auto1.jpg (11036 bytes)

i

2007 Nissan Xterra Off-Road 4x4

About Us
Automotive Events
auctions
ClassicDrives.jpg (2693 bytes)
collectorcars
convertables

FamilyCoupes.jpg (2674 bytes)

favoritelinks
funcars.jpg (1915 bytes)
Hot Rods

LuxuryCoupes.jpg (2773 bytes)

luxurycars.jpg (2326 bytes)
minivans
museums
pickups
FamilySedans.jpg (2781 bytes)
sportsedans
sportscars
sportcoupes
stationwagons.jpg (2856 bytes)

suvcompact.jpg (2696 bytes)

suvstandard.jpg (2688 bytes)

suvs

San Francisco: It's an open secret that most people who buy SUVs never take them off-roading. Oh, sure, they might find comfort in the fact that their four-wheel-drive American MegaCrusher is capable of scaling the Andes in six seconds flat, but in reality the furthest they go off pavement is in the grass parking lot outside their kid's Little League baseball field.

Heck, you could drive a worn-out golf cart to the same places most SUVs go. It didn't take carmakers long to realize this. That's why dealerships today are packed with things that look like SUVs but are, in fact, merely cars masquerading as tough trucks.

The Honda Pilot for example looks like an SUV, but it's actually a lowly Accord that decided to wear a truck costume for Halloween. That's great if you want your SUV to drive like a car, which most people do. But what if you truly need a four-wheel-drive SUV that can help get you to the top of Mount Rainier?

You consider the Nissan Xterra.

The Xterra is one of only a handful of mid-size SUVs that stay true to their truck-like roots. It still has a true truck frame that gives it strength for bouncing over boulders, and its solid-axle suspension is designed to withstand brutal treatment on the trails. It's built like a Cold War military machine.

Several downsides come with this off-road prowess, though. For one, the Xterra has a much bumpier, bouncier, harsher ride than its car-based counterparts. For another, its true body-on-frame design makes it feel like Jell-O when you hit a pothole, and it doesn't seem nearly as connected to the road as its car-based competitors with their more advanced suspension designs. Not surprisingly, it also drives like a Cold War military machine.

That's not to say it's awful. It's actually far better than the first-generation Xterra that was sold until 2005, and Nissan surprisingly managed to increase off-road performance and on-road comfort at the same time. That's a huge accomplishment.

One of the Xterra's greatest strengths is its simplicity. You can't get leather seats, a DVD player or navigation system with it, but what you do get is a very well thought out, functional design. There are useful features throughout this SUV, including storage bins stuffed into every imaginable spot.

The cargo area is brilliantly planned, with seats that fold completely flat and an easy-to-clean plastic surface that's perfect for hauling your filthy gear. You won't feel guilty throwing your muddy boots in the back because it's so fast and simple to wipe it clean later.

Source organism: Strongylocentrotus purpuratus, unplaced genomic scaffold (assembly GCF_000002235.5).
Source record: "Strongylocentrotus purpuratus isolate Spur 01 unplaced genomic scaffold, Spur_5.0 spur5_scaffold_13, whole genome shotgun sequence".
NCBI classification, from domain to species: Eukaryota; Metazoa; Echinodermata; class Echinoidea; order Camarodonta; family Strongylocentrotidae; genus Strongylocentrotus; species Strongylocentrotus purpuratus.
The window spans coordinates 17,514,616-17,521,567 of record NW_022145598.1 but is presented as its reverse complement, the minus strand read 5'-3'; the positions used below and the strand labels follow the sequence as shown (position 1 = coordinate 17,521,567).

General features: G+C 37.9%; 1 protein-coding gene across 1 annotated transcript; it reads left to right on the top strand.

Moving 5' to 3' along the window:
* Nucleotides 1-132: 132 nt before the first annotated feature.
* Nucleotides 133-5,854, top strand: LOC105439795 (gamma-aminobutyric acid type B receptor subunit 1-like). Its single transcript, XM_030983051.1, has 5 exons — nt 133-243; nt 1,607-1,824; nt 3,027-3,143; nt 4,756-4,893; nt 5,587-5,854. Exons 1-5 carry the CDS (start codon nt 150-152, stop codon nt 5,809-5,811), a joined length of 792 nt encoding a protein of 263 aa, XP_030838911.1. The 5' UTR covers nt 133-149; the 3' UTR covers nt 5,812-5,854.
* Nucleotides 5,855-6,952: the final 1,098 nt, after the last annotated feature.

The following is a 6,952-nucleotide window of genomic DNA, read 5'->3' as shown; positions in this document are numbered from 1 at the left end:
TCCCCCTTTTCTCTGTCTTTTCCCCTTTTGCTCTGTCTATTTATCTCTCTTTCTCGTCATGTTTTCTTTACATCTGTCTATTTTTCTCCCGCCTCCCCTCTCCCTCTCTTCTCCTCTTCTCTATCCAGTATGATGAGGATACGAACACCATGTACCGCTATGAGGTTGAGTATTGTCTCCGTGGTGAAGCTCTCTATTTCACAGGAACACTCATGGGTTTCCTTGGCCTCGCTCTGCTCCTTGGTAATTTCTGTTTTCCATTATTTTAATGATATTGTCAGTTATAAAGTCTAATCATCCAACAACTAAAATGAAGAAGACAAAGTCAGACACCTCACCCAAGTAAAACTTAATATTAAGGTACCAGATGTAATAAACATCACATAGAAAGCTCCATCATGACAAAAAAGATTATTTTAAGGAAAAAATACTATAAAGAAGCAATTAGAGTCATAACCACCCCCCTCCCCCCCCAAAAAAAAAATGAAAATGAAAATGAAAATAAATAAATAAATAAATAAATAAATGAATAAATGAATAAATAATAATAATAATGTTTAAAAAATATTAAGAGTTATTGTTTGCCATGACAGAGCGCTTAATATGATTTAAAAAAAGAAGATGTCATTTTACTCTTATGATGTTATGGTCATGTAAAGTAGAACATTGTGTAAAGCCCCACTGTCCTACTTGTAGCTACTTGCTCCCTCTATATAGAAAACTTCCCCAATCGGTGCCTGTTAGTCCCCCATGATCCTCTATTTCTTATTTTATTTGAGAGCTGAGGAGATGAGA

There are a total of 10 hooks for tying your stuff in the cargo area - six on the floor and sides and four on the ceiling - plus an adjustable channel system in the cargo floor designed for securing bike racks and other accessories.

Price-wise, the Xterra ranges from the low $20,000s to around $28,000 depending on which model you choose. All versions come with the same 4.0-liter V6 engine that makes plenty of power.

Overall, it's good to know you can still buy an SUV that does all the cool things SUVs were originally built for. It's a real do-anything, go-anywhere vehicle - and that's becoming a rarity.

What was tested? The 2007 Nissan Xterra Off-Road 4x4 with a base price of $27,200. Options included: XM satellite radio ($350), Rockford Fosgate audio package ($900), carpeted floor mats ($110), side curtain air bags ($700). Price as tested including a $605 destination charge: $29,865.

All the Xterra's controls are logical and within easy reach, but hard plastics on the dash feel like they came from Fisher-Price.

Why avoid it? It drives like a true off-road SUV, with a bouncy, harsh ride and truck-like heft.

Form follows function in the Nissan Xterra. The boxy body shape wraps around its truck-like frame for good clearance driving over boulders and through the woods.

Why buy it? It's a simple, back-to-basics SUV designed for real off-road driving. It has plenty of space inside and a brilliantly designed cargo area with easy-to-clean surfaces and plenty of tie-downs.  By Derek Price  AutoWire.Net - San Francisco

 

Nissan Home Page

Byline:  Syndicated content provided by Tony Leopardo AutoWire.Net
Column Name:  The Nissan Xterra is a back-to-basics SUV
Topic:  The 2007 Nissan Xterra Off-Road 4x4
Word Count:  753
Photo Caption:  The 2007 Nissan Xterra Off-Road 4x4
Photo Credits:  Nissan Xterra Internet Media
Series #:  2007-18

Download the Microsoft Word version here:   2007 Nissan Xterra

Download the Original Image File here:   2007 Nissan Xterra

 backtoarticles

HOME

u

l

l

l

 

Publisher - Editor:   Tony Leopardo
Division Name:   AutoWire.Net
Company Name:    Leopard Publishing Co.
Postal Address:    P.O. Box 1011
City, State, Zip:    San Mateo, California 94403
Phone Number:    650-340-8669
Fax Number:    650-340-9473

Join the AutoWire.Net Directory, send your Name, Affiliation & E-mail address to: AutoWire

Send Comments & Questions to: AutoWire

For Additional Photos, go direct to: Wieck Photo
2007 - AutoWire.Net - All Rights Reserved Web Editor -  Tony Leopardo